Elite athletes, like UNC Tar Heel basketball players, work complexes into their training programs to simultaneously improve strength and conditioning in an incredibly efficient manner. A complex is a group of several demanding exercises performed in succession with no rest. Effective complexes target all large muscle groups in the body, usually alternating between them to allow one to recover slightly while the other is working. The continuous nature of a complex keeps the athlete’s heart rate elevated throughout the duration of the set and even beyond, simulating the demands of competition or a conditioning workout.
Complexes can be performed with a barbell, band, med ball or bodyweight, but each variation brings the same long list of benefits for athletes:
-Efficiently strengthens all major muscles in the body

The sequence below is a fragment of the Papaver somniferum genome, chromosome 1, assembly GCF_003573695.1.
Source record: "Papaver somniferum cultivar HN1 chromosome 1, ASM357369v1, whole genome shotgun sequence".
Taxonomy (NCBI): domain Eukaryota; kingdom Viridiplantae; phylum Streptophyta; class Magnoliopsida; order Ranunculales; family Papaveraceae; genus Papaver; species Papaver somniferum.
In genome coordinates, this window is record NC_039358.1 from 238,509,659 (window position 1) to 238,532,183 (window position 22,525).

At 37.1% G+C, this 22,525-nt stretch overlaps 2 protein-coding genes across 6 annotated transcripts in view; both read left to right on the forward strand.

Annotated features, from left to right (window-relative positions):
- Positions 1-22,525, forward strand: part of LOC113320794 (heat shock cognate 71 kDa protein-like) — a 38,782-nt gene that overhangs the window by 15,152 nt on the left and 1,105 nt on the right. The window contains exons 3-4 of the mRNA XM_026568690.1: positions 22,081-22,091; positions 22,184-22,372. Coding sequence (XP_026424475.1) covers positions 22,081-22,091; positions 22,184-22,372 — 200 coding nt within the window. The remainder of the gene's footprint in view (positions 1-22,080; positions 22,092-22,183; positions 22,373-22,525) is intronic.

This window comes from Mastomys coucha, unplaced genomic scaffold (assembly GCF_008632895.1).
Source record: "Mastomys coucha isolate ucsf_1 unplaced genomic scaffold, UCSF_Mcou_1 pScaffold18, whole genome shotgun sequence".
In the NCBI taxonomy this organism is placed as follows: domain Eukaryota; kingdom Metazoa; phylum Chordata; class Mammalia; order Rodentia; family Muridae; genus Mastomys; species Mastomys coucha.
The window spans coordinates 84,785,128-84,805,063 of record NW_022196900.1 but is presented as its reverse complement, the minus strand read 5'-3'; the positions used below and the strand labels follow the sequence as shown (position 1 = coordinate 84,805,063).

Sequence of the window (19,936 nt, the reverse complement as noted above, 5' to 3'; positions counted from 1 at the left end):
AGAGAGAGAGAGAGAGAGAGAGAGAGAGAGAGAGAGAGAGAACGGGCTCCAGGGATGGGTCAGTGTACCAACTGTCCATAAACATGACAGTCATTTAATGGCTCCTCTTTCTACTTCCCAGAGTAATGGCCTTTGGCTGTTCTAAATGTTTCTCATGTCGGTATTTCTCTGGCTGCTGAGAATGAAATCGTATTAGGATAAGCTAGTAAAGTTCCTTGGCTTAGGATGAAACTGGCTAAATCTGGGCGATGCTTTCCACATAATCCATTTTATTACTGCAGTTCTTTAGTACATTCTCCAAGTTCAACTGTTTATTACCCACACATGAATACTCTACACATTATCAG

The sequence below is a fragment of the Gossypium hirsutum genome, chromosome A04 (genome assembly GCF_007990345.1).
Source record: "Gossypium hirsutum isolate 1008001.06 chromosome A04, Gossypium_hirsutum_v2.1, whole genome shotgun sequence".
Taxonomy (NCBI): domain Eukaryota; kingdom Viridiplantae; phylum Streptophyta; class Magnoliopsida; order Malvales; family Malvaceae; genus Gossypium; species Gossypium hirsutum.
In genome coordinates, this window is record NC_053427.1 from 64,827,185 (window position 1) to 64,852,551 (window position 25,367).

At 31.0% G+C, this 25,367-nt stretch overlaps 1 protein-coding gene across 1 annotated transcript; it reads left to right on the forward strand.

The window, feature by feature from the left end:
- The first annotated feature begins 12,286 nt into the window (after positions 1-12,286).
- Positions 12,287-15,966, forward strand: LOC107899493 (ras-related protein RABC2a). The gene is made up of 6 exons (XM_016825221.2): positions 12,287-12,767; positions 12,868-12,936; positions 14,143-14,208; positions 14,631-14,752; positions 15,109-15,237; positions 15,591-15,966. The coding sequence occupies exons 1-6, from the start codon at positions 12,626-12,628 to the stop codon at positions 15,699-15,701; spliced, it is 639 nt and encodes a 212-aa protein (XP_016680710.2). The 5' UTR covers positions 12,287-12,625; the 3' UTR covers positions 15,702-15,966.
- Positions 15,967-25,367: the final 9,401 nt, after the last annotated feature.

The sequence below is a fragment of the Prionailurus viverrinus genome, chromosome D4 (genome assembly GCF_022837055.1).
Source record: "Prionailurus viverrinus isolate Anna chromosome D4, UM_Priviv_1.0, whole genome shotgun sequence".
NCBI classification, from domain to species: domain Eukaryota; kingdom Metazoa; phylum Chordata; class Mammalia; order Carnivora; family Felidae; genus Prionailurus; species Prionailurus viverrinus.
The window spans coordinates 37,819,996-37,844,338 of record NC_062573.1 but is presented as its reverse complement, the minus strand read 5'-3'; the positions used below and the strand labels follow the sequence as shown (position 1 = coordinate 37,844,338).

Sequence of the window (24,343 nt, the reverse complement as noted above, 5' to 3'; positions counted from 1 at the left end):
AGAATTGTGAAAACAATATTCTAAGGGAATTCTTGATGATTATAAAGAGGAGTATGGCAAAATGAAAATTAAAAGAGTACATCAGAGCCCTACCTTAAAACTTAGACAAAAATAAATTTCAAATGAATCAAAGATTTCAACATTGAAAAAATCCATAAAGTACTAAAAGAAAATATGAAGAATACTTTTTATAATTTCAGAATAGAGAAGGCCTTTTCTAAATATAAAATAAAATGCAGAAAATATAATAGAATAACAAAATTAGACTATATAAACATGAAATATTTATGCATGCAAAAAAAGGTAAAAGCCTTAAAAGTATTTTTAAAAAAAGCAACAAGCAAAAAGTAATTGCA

-Improves conditioning and endurance with little space and time required
-Helps shed unwanted fat
-Improves mental toughness (a properly designed complex is not for the weak!)
The Tar Heels perform their go-to barbell complex (courtesy of team strength coach Jonas Sahratian) five times, resting 90 seconds between each complex.
High Pull x 6
Muscle Snatch x 6
Good Mornings x 6
Squat to Press x 6
Bent-Over Row x 6
When first incorporating complexes into your training, consider using only your bodyweight. That’s how Sahratian welcomes incoming freshmen to his world of healthy, effective pain and gain in the weight room. Check out his bodyweight complex here.
For other innovative complexes and more info on why they work, head over to Bret Contreras’ blog. You’ll read how he’s designed complexes that help athletes overcome their hatred for conditioning by getting them lean and fit with barbells and bands (instead of running or other energy system training).